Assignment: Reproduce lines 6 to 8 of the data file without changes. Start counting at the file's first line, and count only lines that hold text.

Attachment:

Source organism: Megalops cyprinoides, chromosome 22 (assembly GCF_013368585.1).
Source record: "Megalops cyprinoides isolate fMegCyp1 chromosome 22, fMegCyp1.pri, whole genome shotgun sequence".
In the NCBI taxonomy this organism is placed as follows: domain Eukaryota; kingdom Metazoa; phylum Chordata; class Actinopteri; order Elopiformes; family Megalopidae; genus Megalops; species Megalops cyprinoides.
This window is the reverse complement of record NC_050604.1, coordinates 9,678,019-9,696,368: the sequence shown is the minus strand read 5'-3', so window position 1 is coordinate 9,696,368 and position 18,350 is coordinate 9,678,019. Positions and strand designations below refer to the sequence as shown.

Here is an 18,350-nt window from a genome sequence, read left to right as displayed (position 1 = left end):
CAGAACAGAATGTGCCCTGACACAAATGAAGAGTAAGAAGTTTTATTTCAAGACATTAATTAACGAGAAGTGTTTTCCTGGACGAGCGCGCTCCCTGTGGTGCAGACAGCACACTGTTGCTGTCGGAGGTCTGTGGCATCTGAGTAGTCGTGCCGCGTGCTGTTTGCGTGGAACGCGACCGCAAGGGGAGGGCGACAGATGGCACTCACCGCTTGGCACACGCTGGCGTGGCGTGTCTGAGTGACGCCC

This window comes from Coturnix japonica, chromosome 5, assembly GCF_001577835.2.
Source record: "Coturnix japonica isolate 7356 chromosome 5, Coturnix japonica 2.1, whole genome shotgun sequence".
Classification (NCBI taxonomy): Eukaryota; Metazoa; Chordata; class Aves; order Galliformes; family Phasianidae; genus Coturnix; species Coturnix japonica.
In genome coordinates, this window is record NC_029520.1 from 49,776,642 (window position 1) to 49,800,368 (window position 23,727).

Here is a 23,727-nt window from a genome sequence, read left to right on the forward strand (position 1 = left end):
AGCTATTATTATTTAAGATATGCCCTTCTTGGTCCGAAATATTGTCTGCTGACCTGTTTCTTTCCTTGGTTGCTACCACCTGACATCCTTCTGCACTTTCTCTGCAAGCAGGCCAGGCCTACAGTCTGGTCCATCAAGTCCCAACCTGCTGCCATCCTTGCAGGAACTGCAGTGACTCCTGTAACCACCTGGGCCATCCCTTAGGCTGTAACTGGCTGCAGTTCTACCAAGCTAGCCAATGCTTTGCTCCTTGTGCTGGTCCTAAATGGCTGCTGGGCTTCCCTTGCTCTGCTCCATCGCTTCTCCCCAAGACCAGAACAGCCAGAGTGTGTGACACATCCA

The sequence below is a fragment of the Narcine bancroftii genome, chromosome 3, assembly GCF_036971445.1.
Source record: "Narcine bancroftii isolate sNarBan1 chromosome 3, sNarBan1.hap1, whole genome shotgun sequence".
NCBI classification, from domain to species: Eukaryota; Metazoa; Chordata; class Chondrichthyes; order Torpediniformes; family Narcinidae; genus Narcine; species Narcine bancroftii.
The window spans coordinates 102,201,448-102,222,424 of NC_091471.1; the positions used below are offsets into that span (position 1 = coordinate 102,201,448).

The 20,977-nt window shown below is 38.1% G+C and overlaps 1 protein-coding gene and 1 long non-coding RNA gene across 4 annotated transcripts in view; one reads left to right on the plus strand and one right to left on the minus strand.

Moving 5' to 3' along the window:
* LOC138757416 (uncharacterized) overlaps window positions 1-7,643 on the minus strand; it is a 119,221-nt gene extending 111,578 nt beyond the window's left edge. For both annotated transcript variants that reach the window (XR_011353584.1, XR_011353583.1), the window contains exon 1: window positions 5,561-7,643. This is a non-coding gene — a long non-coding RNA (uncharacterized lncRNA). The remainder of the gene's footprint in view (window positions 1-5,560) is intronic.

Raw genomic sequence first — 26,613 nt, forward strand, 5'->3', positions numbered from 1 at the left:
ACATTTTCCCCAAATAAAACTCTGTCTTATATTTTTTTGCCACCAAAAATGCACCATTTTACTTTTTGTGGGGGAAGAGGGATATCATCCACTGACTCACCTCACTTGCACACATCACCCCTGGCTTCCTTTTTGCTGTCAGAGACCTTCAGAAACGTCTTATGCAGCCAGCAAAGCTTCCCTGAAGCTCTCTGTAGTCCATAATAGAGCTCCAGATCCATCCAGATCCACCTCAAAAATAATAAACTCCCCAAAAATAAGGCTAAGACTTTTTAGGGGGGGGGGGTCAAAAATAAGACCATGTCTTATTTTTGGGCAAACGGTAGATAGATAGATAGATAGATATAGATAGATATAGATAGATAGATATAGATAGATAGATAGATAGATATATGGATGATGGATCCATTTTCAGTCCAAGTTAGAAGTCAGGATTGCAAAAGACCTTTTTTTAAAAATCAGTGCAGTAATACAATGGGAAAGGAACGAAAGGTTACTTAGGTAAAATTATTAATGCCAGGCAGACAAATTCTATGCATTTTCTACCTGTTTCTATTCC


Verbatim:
CAGAACAGAATGTGCCCTGACACAAATGAAGAGTAAGAAGTTTTATTTCAAGACATTAATTAACGAGAAGTGTTTTCCTGGACGAGCGCGCTCCCTGTGGTGCAGACAGCACACTGTTGCTGTCGGAGGTCTGTGGCATCTGAGTAGTCGTGCCGCGTGCTGTTTGCGTGGAACGCGACCGCAAGGGGAGGGCGACAGATGGCACTCACCGCTTGGCACACGCTGGCGTGGCGTGTCTGAGTGACGCCC

This window comes from Coturnix japonica, chromosome 5, assembly GCF_001577835.2.
Source record: "Coturnix japonica isolate 7356 chromosome 5, Coturnix japonica 2.1, whole genome shotgun sequence".